In it, but not of it. TPM DC
On the Senate floor in June, now-retired Sen. Ted Kaufman (D-DE) whacked a Republican amendment that would have frozen federal pay as an "assault" against "those who choose to serve."
"Now is not the time to talk about laying off federal workers, or freezing their pay," he said.
To the contrary, a pay freeze is likely to drive top talent out of government work and into more lucrative private sector jobs. "We should be talking, seriously and on this floor, about how to invest in recruiting the next generation of federal employees," Kaufman said.
The same week, Senate Finance Committee chairman Max Baucus (D-MT) called the GOP proposal "arbitrary and restrictive."
And just a week ago, the National Federation of Federal Employees called out Republicans for pushing a pay freeze, and signaled their fear that Obama would join forces with the GOP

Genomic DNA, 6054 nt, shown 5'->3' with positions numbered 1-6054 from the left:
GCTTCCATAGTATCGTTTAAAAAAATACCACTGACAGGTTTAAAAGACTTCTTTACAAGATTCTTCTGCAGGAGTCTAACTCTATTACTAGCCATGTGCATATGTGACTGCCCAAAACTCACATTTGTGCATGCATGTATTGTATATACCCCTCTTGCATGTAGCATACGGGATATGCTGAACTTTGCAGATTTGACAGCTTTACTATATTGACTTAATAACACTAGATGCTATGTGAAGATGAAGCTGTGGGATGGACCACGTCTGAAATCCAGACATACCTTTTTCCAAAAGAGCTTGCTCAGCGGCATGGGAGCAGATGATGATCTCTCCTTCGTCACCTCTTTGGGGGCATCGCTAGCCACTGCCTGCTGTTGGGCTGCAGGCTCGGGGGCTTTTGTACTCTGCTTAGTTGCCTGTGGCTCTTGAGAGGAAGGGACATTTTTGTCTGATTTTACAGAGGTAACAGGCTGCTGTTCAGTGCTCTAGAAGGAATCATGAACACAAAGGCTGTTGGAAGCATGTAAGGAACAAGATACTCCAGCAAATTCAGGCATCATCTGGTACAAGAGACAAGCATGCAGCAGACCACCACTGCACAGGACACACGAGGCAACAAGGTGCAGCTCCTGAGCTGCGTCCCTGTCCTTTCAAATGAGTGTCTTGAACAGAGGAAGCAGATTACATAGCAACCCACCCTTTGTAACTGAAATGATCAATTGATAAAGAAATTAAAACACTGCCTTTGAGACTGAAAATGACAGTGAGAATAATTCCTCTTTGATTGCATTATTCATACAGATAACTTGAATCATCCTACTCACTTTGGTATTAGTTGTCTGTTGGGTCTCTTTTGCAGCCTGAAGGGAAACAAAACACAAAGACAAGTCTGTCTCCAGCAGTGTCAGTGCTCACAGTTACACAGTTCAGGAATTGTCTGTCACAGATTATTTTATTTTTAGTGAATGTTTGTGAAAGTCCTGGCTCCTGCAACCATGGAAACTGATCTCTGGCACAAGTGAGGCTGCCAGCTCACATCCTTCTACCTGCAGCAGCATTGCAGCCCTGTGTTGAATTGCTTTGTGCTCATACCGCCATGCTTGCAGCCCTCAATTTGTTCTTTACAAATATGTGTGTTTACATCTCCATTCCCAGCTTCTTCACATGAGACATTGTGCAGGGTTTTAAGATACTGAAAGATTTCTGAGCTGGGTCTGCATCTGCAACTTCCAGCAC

"Not only do many make considerably less than their private sector counterparts, they are presently facing some of the most significant threats to their livelihoods in decades," reads a statement from NFFE. "Federal workers now fear that even the modest 1.4 percent pay adjustment proposed by President Obama could be eliminated in the coming months. Some worry that this attempt to freeze pay will be just the first of many additional attacks on the federal workforce."
According to White House officials, the plan will save $2 billion in Fiscal Year 2011, $28 billion over five years, and $60 billion over 10 years.
In a conference call with reporters, White House Communications Director Dan Pfeiffer and OMB deputy director Jeffrey Zients characterized it as a difficult decision, but one divorced from key Democratic initiatives like extending unemployment benefits, or letting the Bush tax cuts for top earners expire.
"This is about finding ways to deal with the deficit and cut spending," Pfeiffer said. "I don't view this as specifically connected to the tax cut debate."